I couldn’t understand a word my coworker was saying. She spoke Italian, and I speak English. Grazie and ciao was the full extent of my knowledge of the Italian language, but I gathered from her motions that I was supposed to follow her. I followed Katarina down the stairs into the basement. Workers were everywhere. People from the kitchen (she calls it the “chicken”) were carrying supplies up and down the stairs, and a couple of other women were folding towels on a table on the far side, jabbering away in another language I couldn’t understand. Katarina opened the door to a storage room, filled with folded and stacked towels and sheets. In the center was a huge pile of wrinkled sheets and pillow cases. She picked up the iron and pointed at the large stack. Then she pointed at me!
You Want Me to Iron?
Two things came immediately to my mind. The first was that I had agreed to come to the resort and help them with marketing and web content in exchange for accommodations. However, I had found out through the grapevine that the woman I had initially spoken with was no longer working there and no one seemed to know anything about our agreement. Even if I wanted to push the issue, hardly anyone understood English, so I felt it was a lost cause. I surrendered to the fact that I would be doing manual labor, even housekeeping, but ironing! Wow! That was the second thing that came to my mind. I don’t iron! I’m serious. I’ve never learned how. If I needed something ironed I took it someplace to be ironed by a professional, because the only time I have ever tried to iron clothes in my life, I burnt my blouse and later badly burned my finger. I looked at Katarina in utter dismay. Then I took the iron from her hands and nodded in understanding. She left the room, and there I was, face to face with one of my biggest fears, ironing!
Lessons in Humility
The reason that I surrendered to the issue and decided to give it a try, rather than freak out, is mainly because of my yoga training. Ego is one of the biggest detriments to our own happiness. Ego causes us to make a fuss about things that aren’t worth fussing over. It creates obstacles rather than opportunities. The opposite of ego is humility and contribution, and well, I guess the universe had decided it was time for me to have some lessons in humility. So, I picked up the first of many wrinkled sheets, laid it over the ironing board (which felt as foreign to me as chopsticks once did) and began to iron.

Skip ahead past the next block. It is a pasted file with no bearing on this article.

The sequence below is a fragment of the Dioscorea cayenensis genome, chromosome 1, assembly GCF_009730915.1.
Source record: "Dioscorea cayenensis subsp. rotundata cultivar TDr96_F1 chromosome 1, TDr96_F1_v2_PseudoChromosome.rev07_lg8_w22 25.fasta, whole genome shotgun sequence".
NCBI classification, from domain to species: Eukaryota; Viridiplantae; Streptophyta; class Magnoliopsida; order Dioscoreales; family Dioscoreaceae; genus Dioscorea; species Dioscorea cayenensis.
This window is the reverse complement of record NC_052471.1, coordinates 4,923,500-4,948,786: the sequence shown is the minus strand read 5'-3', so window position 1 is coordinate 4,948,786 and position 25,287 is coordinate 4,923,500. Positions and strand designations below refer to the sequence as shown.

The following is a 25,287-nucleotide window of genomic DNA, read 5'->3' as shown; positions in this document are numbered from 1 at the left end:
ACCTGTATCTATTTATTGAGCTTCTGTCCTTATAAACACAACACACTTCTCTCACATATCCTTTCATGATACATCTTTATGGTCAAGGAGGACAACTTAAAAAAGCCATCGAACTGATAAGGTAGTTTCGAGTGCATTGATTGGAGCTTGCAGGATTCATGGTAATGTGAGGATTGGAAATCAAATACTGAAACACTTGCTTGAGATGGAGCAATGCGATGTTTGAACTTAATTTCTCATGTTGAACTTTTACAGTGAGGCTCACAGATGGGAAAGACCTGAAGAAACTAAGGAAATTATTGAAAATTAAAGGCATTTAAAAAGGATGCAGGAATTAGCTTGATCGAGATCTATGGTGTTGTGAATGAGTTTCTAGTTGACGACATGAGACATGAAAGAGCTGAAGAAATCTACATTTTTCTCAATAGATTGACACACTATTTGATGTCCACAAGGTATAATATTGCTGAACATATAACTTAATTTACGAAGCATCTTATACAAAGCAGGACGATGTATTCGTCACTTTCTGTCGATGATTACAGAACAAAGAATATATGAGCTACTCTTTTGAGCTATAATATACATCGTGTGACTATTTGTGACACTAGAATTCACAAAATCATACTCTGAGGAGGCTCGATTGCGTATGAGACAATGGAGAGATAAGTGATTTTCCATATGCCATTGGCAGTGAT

Life Lessons from Ironing
I noticed that I would iron one side, and then when I thought I was done I would turn it over and there would be wrinkles on the other side. How was that possible? Again, I would iron that side, and then it would look wrinkled on the other side. As I thought about it (and ironed the same side again), I realized it was a good metaphor for life. Just when we think we have ironed out the wrinkles in our life, new ones inevitably show up, often in the same place they were before. Just like I had to iron the same spot several times before I felt it was wrinkle free, in life we have to work on the same areas over and over again until we see the changes we desire.
After my initial shock and frustration passed, I began to figure things out. For example, at random times the iron would hiss at me, like a snake, and scare the crap out of me! But then I noticed that it was omitting steam and the steam was helping to smooth out the wrinkles. Isn’t that a lot like life? Many of the things that scare us at first, or we think are bad, are actually helpful in the end. I found myself finding a groove, and the process of ironing even began to feel therapeutic. I pulled out my earbuds and listened to music, and before I knew it my entire shift had passed and the pile was empty. The life lessons for me were to be humble, remain calm, to keep an open mind, and to be persistent. I’m enjoying it here and I can feel myself growing with every passing day. It’s a good reminder that life begins at the end of your comfort zone.